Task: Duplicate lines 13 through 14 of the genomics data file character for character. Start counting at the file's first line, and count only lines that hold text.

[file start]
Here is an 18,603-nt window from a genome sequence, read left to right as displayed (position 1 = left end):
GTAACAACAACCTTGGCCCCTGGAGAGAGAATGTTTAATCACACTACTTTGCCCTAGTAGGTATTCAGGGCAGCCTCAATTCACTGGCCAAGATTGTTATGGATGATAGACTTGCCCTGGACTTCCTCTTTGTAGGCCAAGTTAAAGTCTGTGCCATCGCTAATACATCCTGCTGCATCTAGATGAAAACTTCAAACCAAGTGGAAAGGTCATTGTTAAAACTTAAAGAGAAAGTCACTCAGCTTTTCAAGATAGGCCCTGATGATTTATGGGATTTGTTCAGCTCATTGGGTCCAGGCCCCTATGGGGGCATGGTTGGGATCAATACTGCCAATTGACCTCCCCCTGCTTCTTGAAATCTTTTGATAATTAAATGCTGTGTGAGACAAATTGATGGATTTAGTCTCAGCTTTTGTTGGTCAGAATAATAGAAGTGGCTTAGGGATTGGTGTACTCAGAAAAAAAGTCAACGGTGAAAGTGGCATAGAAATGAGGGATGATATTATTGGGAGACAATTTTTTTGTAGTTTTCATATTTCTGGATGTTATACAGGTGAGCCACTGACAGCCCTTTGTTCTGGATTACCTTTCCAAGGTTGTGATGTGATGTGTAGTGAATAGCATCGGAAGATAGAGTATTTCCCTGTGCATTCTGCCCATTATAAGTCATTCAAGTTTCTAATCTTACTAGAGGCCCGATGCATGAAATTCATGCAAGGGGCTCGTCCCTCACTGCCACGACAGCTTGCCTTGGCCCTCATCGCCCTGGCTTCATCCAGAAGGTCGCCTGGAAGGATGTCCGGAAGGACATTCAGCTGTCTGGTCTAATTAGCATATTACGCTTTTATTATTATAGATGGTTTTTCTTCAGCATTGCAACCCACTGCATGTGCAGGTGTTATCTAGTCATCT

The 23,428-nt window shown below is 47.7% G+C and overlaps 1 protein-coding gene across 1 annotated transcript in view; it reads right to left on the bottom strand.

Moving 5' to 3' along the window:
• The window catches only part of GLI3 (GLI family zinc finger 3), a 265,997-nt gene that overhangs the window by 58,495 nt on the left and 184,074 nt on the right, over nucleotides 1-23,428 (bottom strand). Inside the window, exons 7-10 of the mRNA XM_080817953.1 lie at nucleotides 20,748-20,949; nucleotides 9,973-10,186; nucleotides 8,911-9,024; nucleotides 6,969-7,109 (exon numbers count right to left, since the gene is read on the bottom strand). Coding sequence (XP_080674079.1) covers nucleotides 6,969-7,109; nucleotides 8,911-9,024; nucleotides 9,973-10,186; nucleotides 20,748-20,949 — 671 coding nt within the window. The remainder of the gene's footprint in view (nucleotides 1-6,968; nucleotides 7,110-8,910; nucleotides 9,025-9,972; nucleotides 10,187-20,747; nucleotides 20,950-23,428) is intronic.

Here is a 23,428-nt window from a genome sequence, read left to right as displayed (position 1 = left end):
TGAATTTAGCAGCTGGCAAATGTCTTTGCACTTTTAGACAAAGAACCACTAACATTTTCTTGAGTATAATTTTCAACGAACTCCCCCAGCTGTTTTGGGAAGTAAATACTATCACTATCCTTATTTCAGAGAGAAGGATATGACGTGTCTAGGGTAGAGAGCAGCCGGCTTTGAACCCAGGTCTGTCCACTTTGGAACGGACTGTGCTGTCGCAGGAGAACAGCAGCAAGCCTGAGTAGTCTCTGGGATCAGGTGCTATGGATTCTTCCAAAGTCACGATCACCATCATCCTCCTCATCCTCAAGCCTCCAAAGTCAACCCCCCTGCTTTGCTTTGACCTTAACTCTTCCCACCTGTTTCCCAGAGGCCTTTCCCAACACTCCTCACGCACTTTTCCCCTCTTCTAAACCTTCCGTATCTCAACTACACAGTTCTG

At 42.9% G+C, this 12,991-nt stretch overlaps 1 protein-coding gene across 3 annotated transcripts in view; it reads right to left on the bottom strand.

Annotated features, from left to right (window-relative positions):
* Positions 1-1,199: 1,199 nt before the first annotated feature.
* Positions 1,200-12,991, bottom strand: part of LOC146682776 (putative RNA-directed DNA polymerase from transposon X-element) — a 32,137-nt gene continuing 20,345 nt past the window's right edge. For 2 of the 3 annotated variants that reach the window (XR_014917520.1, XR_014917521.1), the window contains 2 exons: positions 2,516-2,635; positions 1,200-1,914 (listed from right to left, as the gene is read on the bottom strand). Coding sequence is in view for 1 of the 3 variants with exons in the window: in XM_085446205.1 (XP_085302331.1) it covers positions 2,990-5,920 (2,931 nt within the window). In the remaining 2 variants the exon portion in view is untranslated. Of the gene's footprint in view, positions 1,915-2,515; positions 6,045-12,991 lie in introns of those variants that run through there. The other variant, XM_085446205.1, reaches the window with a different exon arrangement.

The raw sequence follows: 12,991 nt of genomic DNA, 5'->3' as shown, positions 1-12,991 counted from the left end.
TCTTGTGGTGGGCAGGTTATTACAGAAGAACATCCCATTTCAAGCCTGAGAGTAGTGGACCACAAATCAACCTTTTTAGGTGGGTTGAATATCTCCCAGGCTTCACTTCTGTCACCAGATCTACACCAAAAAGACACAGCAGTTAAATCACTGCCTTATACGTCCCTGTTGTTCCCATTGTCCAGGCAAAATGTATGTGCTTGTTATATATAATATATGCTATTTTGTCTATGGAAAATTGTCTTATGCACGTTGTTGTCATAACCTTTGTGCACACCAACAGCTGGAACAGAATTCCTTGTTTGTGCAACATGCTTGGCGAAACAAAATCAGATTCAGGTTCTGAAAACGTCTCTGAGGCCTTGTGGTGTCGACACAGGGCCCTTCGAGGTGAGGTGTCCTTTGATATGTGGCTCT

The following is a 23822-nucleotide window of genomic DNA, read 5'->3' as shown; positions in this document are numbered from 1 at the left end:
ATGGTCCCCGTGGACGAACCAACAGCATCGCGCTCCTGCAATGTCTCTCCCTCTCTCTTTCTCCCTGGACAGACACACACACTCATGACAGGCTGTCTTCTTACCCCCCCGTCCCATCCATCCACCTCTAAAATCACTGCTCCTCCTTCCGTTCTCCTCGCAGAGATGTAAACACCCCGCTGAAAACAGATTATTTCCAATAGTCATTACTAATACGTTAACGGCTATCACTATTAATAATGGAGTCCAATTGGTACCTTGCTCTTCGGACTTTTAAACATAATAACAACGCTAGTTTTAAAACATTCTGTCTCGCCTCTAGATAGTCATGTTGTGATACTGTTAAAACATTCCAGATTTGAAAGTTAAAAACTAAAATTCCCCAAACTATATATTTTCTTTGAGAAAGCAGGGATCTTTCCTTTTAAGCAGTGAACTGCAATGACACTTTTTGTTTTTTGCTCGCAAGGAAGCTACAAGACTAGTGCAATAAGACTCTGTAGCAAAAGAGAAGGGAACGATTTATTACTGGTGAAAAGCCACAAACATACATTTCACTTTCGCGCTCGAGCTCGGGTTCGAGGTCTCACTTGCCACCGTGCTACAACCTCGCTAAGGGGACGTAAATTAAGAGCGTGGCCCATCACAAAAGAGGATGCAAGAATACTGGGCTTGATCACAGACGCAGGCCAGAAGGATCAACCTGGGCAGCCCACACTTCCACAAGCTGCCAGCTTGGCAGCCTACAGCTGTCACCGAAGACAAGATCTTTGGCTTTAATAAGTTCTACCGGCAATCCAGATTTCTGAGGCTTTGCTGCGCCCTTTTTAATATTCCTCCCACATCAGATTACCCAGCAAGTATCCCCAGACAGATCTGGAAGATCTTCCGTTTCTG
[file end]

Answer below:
TCTTGTGGTGGGCAGGTTATTACAGAAGAACATCCCATTTCAAGCCTGAGAGTAGTGGACCACAAATCAACCTTTTTAGGTGGGTTGAATATCTCCCAGGCTTCACTTCTGTCACCAGATCTACACCAAAAAGACACAGCAGTTAAATCACTGCCTTATACGTCCCTGTTGTTCCCATTGTCCAGGCAAAATGTATGTGCTTGTTATATATAATATATGCTATTTTGTCTATGGAAAATTGTCTTATGCACGTTGTTGTCATAACCTTTGTGCACACCAACAGCTGGAACAGAATTCCTTGTTTGTGCAACATGCTTGGCGAAACAAAATCAGATTCAGGTTCTGAAAACGTCTCTGAGGCCTTGTGGTGTCGACACAGGGCCCTTCGAGGTGAGGTGTCCTTTGATATGTGGCTCT

The following is a 23822-nucleotide window of genomic DNA, read 5'->3' as shown; positions in this document are numbered from 1 at the left end: